with Valerie Khoo and Allison Tait
The two presenters riff off each other and they are obviously good friends. They are very respectful of each other’s knowledge in the area of books and publishing and find each other fun and funny. Allison’s persona of Eeyore, with sad to middling days (actually, fair to middling) is a great contrast to Valerie’s exuberance, Little Miss Sunshine enthusiasm and positivity. But push the right button and Allison comes into her own, when she talks about writing children’s books, when she gets annoyed at people who are waiting for their muse to stop sipping mimosa’s on a beach in Hawaii and get back so that they can start writing, and when she gives advice on writing.
Allison is a freelance writer and author of the children’s book series’ – The Mapmaker Chronicles, The Ateban Cipher and a new book coming out in September, The Fire Star, a Maven and Reeve mystery.
Valerie Khoo is the CEO of the Australian Writers Centre
They are both incredibly enthusiastic and generous with the information they impart and the support that they give to writers, emerging and established.
Valerie’s ‘word of the week’ is hilarious not for the word of the week itself, but for Allison’s reaction to it… first of all … she is not ready for the word of the week cannot believe that anyone could be remotely interested in it, and second of all she is usually absolutely certain that no, she is not going to use the word of the week in any context in any way in any form that Valerie might suggest it could be used, in fact she’s absolutely positive it can’t be used in that particular context and if anyone can she’d like to know.
Given that lead-up, however, don’t focus on Episode 322 where Valerie doesn’t have a word of the week!
In their ‘writer in residence segment’, they take turns interviewing authors with recently published books. This segment gives an insight into an author’s writing process and their journey to publication.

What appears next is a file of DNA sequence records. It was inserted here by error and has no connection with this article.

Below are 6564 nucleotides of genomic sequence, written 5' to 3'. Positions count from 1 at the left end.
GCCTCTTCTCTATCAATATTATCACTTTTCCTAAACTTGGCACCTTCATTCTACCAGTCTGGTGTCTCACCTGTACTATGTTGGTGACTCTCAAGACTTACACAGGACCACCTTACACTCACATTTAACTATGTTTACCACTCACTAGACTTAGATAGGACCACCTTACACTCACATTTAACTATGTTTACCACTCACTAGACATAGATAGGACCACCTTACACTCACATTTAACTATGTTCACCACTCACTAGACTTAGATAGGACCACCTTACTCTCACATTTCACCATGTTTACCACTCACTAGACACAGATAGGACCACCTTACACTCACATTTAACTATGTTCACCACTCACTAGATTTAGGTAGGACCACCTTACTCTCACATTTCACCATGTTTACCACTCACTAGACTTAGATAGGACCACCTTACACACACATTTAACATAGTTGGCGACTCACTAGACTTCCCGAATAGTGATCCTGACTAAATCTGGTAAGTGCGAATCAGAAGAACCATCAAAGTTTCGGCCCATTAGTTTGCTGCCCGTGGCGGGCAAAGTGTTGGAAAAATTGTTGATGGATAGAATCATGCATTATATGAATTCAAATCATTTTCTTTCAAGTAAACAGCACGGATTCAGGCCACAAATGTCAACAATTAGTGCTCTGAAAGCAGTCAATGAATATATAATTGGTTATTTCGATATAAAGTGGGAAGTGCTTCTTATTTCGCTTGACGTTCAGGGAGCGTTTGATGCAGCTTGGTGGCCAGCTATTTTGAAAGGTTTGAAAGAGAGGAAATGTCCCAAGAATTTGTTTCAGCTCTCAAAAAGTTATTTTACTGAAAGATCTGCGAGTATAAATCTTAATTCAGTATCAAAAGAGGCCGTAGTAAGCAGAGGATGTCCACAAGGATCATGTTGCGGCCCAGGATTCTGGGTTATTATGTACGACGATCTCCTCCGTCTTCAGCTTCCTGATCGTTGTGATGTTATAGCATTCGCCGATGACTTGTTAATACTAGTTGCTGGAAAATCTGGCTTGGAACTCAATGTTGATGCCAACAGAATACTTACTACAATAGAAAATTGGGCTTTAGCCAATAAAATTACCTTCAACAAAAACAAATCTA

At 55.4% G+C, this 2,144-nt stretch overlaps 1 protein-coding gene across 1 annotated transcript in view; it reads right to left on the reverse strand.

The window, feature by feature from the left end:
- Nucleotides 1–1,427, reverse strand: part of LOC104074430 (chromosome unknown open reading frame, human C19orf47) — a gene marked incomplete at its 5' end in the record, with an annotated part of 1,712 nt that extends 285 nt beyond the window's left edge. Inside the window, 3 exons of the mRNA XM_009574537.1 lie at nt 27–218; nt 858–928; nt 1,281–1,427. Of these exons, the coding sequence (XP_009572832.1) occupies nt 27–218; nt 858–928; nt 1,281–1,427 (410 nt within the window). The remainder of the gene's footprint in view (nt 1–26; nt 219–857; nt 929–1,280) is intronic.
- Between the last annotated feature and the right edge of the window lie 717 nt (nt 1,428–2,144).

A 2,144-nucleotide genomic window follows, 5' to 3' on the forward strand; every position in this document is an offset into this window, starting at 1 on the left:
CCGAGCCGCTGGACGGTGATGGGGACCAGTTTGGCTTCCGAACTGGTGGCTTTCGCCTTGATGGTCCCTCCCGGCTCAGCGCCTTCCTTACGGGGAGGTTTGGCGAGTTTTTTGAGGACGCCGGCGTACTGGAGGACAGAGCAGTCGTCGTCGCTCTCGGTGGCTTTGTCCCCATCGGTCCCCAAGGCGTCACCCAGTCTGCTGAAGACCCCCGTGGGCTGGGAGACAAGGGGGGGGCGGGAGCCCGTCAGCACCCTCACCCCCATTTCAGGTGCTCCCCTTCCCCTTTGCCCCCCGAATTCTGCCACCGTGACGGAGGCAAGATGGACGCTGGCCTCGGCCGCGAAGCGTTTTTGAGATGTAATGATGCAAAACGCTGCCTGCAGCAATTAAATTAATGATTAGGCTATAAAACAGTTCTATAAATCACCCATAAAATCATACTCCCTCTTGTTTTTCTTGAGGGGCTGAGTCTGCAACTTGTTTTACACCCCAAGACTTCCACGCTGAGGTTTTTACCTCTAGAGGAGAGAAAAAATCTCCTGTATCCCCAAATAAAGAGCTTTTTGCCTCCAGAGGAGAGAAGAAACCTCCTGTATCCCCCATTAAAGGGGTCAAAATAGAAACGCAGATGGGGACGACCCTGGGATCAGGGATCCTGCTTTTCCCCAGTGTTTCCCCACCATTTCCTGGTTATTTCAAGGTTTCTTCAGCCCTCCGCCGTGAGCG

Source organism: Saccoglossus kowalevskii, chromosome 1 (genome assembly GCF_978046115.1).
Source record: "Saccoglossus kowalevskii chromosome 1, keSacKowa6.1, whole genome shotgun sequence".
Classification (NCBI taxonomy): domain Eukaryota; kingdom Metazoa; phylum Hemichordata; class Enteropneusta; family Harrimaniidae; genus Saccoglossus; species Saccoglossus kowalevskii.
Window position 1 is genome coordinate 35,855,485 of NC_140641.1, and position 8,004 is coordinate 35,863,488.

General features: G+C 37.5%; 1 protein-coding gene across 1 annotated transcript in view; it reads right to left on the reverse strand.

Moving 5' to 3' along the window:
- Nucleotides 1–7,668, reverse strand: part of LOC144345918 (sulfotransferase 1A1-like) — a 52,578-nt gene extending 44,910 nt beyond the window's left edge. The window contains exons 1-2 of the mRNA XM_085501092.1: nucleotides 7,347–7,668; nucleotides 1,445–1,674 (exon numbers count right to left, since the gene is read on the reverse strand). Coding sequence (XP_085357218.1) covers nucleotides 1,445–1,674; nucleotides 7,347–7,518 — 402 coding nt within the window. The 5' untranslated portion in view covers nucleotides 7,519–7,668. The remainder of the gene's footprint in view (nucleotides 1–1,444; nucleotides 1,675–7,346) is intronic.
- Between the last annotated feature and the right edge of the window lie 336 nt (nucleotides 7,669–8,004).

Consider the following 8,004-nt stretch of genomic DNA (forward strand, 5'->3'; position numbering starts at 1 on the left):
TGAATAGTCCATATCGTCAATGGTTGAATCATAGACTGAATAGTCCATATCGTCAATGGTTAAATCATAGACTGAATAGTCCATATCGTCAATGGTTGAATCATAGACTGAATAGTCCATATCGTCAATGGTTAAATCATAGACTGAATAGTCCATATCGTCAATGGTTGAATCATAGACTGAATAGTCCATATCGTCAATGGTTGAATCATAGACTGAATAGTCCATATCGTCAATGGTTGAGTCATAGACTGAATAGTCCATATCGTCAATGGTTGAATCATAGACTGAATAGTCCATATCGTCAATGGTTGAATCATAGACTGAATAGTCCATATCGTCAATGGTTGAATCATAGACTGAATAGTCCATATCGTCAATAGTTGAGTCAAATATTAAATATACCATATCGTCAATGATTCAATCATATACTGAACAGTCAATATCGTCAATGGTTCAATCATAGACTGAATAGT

The interviews are interesting for how different each author’s writing process and journey to publication is.
Their final question asks authors for their three best tips for aspiring writers – interestingly enough, a lot of authors say:
1) READ. READ. READ in the area in which the aspiring author wants to write but also much more widely. Be a part of the world of reading and writing.
2) WRITE. WRITE. WRITE to finish a project. You will not have a book to publish unless you actually start to write it. And as one author said what do you have to lose? That notion that someone might reject it? You won’t know till you write it.
3) PERSEVERE – with both the writing and the sending off to publishers.
Their innate generosity and commitment to the writing community is reflected in the fact that given that author events – book launches, school talks, workshops, writers festivals etc have all been cancelled over the coming months and there is currently no physical space for new authors to promote their books, Allison and Valerie are working on a series in which they will promote debut Australian authors.
If by the end of listening to these podcast episodes, you have not called your muse back from the top of the Eiffel Tower; walking along the Ganges; shooting rapids on the Saguenay River and tied them to your desk while you write… then, well… maybe there is no hope!
Anyway, happy writing! 🙂